Middle Age Masquerade

Dance ContestPhiladelphia at Christmas time is a magical place.  The forty-foot Christmas tree outside of city hall, the Christmas village set up in Love Park, the white lights strewn up and down every center city street, all make me feel like I am character in a modern-day Dickens story.  My partner, Cathy, and I take a long weekend to enjoy it.  “Magical” is not a term one would use to describe middle age.  This time in life is predictable and boring and safe.  We want to believe we are adventurous, but for the most part we color within the lines.  On our “bucket list” (being middle-aged we struggle with this term) is a visit to World Café Live, a venue sponsored by independent radio station WXPN, which offers food and music, much like dinner theater except hipper.  Folk musician Tracy Grammar was playing the “Free at Noon Concert.”  Before day’s end, we ended up crossing two items off of our “bucket list.”

As Cathy and I speed up the street to the entrance of the venue, a Greyhound bus is letting off a fair amount of people and an unfair amount of exhaust fumes.  I don’t know why, but we weave into the line leaving the metallic odors of the city behind us.  Following the stream like cattle through a chute, we are herded down the stairs to a reception area.  I admit I was trying to be inconspicuous.  Cathy will say she didn’t know we had become part of a private party.   I hadn’t planned to crash, but after slipping into that line, it was really easy.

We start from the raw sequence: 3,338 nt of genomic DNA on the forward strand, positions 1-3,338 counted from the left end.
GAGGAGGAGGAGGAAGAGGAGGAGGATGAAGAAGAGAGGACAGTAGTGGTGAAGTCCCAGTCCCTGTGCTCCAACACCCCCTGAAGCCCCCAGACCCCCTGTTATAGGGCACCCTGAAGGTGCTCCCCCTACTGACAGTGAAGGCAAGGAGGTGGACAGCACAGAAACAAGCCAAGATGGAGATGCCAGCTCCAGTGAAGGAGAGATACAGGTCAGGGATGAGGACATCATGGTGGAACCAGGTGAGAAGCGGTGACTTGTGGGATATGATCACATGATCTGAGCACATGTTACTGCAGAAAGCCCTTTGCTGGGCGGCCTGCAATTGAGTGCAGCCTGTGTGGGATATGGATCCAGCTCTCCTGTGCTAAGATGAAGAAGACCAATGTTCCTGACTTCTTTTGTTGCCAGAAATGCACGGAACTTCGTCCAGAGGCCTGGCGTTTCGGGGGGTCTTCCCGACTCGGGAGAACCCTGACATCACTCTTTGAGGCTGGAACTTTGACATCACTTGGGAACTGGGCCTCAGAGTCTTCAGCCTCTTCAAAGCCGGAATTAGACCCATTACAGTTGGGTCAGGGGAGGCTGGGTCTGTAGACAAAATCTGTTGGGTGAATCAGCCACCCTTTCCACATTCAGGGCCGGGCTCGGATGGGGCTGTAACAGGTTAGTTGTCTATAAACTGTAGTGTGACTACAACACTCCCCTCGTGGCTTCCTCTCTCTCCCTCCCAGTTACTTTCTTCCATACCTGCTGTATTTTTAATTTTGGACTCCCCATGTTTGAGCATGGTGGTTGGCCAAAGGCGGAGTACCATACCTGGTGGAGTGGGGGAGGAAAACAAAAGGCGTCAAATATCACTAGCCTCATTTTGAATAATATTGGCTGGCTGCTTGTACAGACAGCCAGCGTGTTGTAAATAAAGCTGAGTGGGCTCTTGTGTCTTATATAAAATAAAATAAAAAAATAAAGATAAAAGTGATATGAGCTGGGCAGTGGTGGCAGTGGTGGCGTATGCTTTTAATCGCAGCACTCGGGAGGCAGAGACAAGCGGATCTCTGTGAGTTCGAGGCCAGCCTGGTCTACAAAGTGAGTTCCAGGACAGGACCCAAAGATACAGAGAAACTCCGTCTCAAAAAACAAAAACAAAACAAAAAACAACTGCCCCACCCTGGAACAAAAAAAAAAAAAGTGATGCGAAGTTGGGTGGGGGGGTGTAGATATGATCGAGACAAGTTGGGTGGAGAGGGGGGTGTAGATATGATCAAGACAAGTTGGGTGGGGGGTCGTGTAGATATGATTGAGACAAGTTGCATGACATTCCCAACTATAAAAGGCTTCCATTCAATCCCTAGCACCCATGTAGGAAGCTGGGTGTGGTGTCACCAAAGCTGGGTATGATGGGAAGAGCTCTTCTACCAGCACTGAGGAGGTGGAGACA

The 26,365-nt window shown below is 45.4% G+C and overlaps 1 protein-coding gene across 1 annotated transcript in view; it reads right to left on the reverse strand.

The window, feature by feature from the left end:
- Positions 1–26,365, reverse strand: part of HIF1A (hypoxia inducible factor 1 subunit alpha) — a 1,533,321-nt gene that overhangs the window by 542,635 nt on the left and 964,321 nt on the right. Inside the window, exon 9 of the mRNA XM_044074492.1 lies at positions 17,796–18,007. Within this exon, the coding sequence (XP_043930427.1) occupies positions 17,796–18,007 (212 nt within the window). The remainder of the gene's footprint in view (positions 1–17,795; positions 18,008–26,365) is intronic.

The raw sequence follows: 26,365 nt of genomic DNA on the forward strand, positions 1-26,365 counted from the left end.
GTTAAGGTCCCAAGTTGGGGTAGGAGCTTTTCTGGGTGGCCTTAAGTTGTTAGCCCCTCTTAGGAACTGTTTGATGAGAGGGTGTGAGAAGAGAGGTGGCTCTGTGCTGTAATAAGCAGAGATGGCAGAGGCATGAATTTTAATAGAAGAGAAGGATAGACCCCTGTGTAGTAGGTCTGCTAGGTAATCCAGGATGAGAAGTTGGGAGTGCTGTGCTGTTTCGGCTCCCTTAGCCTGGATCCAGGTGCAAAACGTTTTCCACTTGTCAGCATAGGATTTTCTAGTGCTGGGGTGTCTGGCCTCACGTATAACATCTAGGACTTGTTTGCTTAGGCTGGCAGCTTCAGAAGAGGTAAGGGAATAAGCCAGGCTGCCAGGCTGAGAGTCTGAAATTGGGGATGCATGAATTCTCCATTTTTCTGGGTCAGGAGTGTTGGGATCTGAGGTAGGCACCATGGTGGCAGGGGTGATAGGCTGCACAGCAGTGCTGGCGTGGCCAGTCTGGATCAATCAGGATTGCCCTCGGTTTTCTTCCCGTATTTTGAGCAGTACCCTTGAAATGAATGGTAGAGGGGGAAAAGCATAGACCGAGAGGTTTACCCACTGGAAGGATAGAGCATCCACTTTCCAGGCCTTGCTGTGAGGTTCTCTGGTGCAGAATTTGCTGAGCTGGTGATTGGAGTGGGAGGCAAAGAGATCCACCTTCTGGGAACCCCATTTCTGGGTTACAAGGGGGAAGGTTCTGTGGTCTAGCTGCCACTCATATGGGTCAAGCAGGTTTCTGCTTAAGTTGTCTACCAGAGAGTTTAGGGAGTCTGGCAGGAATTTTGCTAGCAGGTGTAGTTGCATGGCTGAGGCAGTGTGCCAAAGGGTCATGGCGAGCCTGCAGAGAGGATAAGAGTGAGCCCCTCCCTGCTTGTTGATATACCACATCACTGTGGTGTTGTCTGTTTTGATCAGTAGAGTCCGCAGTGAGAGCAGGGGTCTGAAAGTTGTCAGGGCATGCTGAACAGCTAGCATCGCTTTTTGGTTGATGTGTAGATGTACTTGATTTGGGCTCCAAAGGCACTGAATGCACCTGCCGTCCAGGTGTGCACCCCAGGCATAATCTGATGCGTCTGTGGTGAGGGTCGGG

Two women man the sign-in table which T-bones the bottom of the stairs, but there is no signing in.  No paying a fee.  No giving your name to be checked off a list.  Glass coasters engraved with snowflakes, two drink tickets and one raffle ticket complete each of our welcome packages.

While I check my coat, Cathy huddles over her phone researching the name of the company on the door: Elseviere.  “It looks like they do medical journals,” Cathy says.

Entering the cavernous main room, we try to get an idea of how things work.  About two hundred people have come out to celebrate the holiday and are scattered between a lower level that includes the stage, a dance floor and white linen covered tables, a mezzanine level bar and upper level bar that both overlook the lower level.  Dimly lit like a dance club, it’s hard to believe it’s the middle of a workday afternoon. 

Mistake number one:  we are the only women here in jeans and sweaters.  Most of the other women are dressed in pretty holiday blouses and dress pants or skirts.  To make matters worse, I am sporting my new tweed cabby cap.  We order two vodka tonics and produce two drink tickets that the bartender receives without hesitation.

Mistake number two:  the tickets are only for top shelf concoctions and anything ordered after 3:00 P.M.  The bartenders must have been instructed to snatch up tickets from those who don’t understand the system.

Smiling, we chat up the barkeep.  “Hey, can I ask you something?  We’re part of this party but were wondering if we could check out the Tracy Grammar concert upstairs.  Is that possible?”